Day home licensing organizations in Alberta conduct safety review
Findings will be presented to province for consideration
Organizations overseeing licensed day homes in Alberta are exploring possible changes to the Child Care Licensing Act, which will then be presented to the provincial government.
"So representatives from daycare, family child care, out of school care and other child care aspects that pertain to the act," she said.
The review is aimed at improving safety for children under care in the roughly 2,000 licensed day homes around Alberta, including 653 in Calgary.
The province will take the recommendations under advisement, said Human Services spokesman Aaron Manton in a statement.
"As part of regular review of legislation, the government continues to study safe sleep practices and products in the context of both licensed child care providers and private day care arrangements," he said .
"We are also exploring how other jurisdictions approach healthy and safe child care in order to best support the well-being of Alberta's children."
The review comes as authorities charged an unlicensed, or private, day home operator in Calgary in the death of 18-month-old Ceira McGrath, who was found unresponsive in a car seat following a nap in November 2015. She later died in hospital.
Elmarie Simons, 57, of Calgary, is charged with one count of criminal negligence causing death. Police said Simons continued to operate the private day home until she was arrested on Wednesday.
Crowther said she'd like to see stricter regulations put in place around private day homes.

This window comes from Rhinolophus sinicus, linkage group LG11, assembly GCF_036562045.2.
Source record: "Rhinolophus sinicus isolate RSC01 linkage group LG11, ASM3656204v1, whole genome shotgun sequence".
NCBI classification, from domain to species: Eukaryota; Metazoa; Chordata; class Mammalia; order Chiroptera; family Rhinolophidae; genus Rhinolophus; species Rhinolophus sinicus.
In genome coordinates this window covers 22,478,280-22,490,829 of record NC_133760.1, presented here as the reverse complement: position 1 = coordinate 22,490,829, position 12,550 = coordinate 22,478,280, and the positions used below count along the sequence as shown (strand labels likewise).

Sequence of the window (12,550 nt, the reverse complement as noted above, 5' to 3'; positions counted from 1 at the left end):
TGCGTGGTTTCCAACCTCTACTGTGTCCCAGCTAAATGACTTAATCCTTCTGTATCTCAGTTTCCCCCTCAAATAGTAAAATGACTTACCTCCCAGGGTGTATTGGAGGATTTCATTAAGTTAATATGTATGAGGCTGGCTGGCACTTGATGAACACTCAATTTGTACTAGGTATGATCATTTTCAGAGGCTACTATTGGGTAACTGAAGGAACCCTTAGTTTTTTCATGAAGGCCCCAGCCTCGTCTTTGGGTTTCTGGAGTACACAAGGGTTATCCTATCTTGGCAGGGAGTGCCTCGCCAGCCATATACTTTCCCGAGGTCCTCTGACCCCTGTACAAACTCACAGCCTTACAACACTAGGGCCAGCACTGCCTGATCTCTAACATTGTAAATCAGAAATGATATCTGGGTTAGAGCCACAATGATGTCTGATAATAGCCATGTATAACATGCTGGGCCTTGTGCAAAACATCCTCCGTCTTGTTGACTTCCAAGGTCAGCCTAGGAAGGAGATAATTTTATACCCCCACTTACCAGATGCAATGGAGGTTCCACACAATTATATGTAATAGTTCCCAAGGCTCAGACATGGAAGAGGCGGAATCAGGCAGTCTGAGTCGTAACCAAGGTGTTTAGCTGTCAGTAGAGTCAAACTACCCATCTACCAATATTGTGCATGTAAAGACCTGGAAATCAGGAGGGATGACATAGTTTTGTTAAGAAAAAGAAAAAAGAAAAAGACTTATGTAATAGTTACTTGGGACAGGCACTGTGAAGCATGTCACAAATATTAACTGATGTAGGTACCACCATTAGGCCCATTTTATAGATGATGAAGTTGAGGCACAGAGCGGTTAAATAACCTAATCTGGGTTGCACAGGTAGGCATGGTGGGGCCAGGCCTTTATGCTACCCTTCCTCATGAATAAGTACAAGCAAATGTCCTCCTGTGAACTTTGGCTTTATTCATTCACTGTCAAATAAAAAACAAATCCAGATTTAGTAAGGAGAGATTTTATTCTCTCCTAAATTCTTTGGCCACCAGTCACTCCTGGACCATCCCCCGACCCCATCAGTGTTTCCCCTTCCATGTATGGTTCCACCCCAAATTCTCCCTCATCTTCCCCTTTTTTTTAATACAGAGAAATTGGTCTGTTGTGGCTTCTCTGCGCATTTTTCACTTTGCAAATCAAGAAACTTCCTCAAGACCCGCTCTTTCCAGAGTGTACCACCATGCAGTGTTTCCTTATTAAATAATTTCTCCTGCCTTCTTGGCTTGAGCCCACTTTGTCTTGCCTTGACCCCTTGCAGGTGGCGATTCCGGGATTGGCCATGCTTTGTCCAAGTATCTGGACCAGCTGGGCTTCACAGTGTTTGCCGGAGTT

"Right now, all there is, is they can have six children, not including their own," she said.
"So if they have five children of their own, they could potentially have 11 children and there's no overseeing body checking into what's happening, there's nowhere they have to register so there's no way to even know how many there are."
Licensed vs. unlicensed day homes
The difference between a licensed and unlicensed day home is oversight by organizations like Child Development Dayhomes (CDD).
It's one of dozens falling under the umbrella of the AFCCA, said Crowther, who is also an assistant director of the Calgary-based CDD.
"We have a set of standards from the government that are followed," she said.
"We do the background work for parents, so criminal record checks, including a vulnerable sector search on all adults in the home, thorough, in-depth safety checks that are completed to make sure the home is completely child-proof, medical certificate on the family child-care provider to make sure physically and emotionally they are able to assume this responsibility."
The group also does reference checks and professional development.
"There's also monthly monitoring," said Crowther.
"We do unannounced visits on the home to make sure all these standards are in place and there is educational activities that are age appropriate."
Some parents choose an unlicensed day home thinking it's a cheaper option, which isn't always true, said Crowther.
"There is such a wide range of fees out there between licensed and private, so some might not necessarily be cheaper," she said.
"As well with licensed day homes, parents, if they have a moderate to lower income, they can apply for a government subsidy to help them with the fees, private babysitters do not have access to any of this funding."
With files from the Calgary Eyeopener
- An earlier version of this story indicated the provincial government was conducting the review. In fact a committee of child care groups will study what changes should be made and report to the province.Aug 05, 2016 3:50 PM MT